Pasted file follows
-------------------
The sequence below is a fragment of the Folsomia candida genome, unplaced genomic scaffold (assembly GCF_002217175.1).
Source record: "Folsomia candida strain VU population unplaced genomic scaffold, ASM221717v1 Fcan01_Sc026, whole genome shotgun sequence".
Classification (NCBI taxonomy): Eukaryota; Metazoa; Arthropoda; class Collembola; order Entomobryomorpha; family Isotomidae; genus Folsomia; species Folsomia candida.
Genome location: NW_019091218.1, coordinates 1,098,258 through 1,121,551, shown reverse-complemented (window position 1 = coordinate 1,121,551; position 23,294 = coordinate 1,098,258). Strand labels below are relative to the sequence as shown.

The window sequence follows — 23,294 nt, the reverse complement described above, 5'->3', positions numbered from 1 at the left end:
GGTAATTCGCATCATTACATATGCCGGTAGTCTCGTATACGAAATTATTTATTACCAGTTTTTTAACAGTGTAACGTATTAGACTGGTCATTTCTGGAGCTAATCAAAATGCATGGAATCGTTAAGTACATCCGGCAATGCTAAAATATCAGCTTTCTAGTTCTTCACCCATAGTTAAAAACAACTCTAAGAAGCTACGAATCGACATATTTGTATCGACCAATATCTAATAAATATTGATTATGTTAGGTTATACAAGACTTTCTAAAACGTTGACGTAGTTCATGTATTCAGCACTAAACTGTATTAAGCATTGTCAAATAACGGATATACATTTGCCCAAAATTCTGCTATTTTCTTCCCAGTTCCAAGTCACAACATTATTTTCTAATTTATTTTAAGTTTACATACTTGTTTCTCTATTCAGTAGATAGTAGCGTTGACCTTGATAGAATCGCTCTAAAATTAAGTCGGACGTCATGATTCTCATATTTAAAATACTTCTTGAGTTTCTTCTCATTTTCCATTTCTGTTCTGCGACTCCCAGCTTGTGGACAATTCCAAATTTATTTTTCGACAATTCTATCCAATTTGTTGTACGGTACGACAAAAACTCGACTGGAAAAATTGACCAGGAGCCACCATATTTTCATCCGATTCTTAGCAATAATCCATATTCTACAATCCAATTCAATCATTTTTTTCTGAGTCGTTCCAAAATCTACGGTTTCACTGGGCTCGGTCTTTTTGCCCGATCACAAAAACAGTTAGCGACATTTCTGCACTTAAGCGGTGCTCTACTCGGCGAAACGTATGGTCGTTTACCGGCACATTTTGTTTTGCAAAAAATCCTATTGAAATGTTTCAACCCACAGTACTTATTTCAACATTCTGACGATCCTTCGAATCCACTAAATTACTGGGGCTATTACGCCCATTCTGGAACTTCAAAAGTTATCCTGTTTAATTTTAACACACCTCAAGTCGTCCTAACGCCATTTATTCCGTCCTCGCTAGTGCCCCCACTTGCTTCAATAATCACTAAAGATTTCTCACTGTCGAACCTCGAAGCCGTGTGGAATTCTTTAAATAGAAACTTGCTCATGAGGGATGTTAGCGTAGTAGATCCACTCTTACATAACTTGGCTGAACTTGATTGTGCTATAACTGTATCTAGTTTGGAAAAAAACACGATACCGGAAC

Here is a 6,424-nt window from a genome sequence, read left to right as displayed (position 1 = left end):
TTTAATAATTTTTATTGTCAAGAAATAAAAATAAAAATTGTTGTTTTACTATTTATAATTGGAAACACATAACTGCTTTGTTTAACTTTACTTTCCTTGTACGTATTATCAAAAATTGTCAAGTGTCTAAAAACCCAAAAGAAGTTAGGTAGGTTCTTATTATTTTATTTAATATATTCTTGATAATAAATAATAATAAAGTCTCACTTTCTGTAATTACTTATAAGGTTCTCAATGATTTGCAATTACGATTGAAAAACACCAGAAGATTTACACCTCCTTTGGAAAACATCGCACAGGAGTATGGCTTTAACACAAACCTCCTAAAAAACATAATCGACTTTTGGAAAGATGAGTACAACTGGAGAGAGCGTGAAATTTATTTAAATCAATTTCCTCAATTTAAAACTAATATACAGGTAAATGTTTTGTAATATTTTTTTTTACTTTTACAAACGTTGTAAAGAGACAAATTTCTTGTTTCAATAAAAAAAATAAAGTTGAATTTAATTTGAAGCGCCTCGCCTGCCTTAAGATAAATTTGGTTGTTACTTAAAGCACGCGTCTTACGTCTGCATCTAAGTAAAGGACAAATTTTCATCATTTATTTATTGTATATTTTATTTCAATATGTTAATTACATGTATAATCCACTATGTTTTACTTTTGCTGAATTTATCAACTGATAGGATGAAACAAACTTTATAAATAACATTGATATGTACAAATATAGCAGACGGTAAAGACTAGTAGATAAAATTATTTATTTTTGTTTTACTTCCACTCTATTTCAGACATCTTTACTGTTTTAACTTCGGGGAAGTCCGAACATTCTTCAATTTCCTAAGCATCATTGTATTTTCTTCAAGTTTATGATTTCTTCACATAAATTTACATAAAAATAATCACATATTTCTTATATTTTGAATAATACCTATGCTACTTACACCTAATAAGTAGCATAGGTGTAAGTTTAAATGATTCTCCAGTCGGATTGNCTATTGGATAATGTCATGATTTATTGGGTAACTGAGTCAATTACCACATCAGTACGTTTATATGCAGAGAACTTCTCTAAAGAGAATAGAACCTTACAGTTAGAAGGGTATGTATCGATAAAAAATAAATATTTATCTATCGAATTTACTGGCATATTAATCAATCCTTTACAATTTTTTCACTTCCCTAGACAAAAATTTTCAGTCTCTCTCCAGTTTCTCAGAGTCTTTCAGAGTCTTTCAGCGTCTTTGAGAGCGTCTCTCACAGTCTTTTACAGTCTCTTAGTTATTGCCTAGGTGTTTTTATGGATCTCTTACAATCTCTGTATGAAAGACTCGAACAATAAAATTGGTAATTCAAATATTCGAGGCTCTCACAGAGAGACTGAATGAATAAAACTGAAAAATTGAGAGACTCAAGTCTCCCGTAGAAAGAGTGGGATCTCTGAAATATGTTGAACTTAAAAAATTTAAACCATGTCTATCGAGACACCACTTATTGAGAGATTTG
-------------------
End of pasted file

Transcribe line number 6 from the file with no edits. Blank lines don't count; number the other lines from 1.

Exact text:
GGTAATTCGCATCATTACATATGCCGGTAGTCTCGTATACGAAATTATTTATTACCAGTTTTTTAACAGTGTAACGTATTAGACTGGTCATTTCTGGAGCTAATCAAAATGCATGGAATCGTTAAGTACATCCGGCAATGCTAAAATATCAGCTTTCTAGTTCTTCACCCATAGTTAAAAACAACTCTAAGAAGCTACGAATCGACATATTTGTATCGACCAATATCTAATAAATATTGATTATGTTAGGTTATACAAGACTTTCTAAAACGTTGACGTAGTTCATGTATTCAGCACTAAACTGTATTAAGCATTGTCAAATAACGGATATACATTTGCCCAAAATTCTGCTATTTTCTTCCCAGTTCCAAGTCACAACATTATTTTCTAATTTATTTTAAGTTTACATACTTGTTTCTCTATTCAGTAGATAGTAGCGTTGACCTTGATAGAATCGCTCTAAAATTAAGTCGGACGTCATGATTCTCATATTTAAAATACTTCTTGAGTTTCTTCTCATTTTCCATTTCTGTTCTGCGACTCCCAGCTTGTGGACAATTCCAAATTTATTTTTCGACAATTCTATCCAATTTGTTGTACGGTACGACAAAAACTCGACTGGAAAAATTGACCAGGAGCCACCATATTTTCATCCGATTCTTAGCAATAATCCATATTCTACAATCCAATTCAATCATTTTTTTCTGAGTCGTTCCAAAATCTACGGTTTCACTGGGCTCGGTCTTTTTGCCCGATCACAAAAACAGTTAGCGACATTTCTGCACTTAAGCGGTGCTCTACTCGGCGAAACGTATGGTCGTTTACCGGCACATTTTGTTTTGCAAAAAATCCTATTGAAATGTTTCAACCCACAGTACTTATTTCAACATTCTGACGATCCTTCGAATCCACTAAATTACTGGGGCTATTACGCCCATTCTGGAACTTCAAAAGTTATCCTGTTTAATTTTAACACACCTCAAGTCGTCCTAACGCCATTTATTCCGTCCTCGCTAGTGCCCCCACTTGCTTCAATAATCACTAAAGATTTCTCACTGTCGAACCTCGAAGCCGTGTGGAATTCTTTAAATAGAAACTTGCTCATGAGGGATGTTAGCGTAGTAGATCCACTCTTACATAACTTGGCTGAACTTGATTGTGCTATAACTGTATCTAGTTTGGAAAAAAACACGATACCGGAAC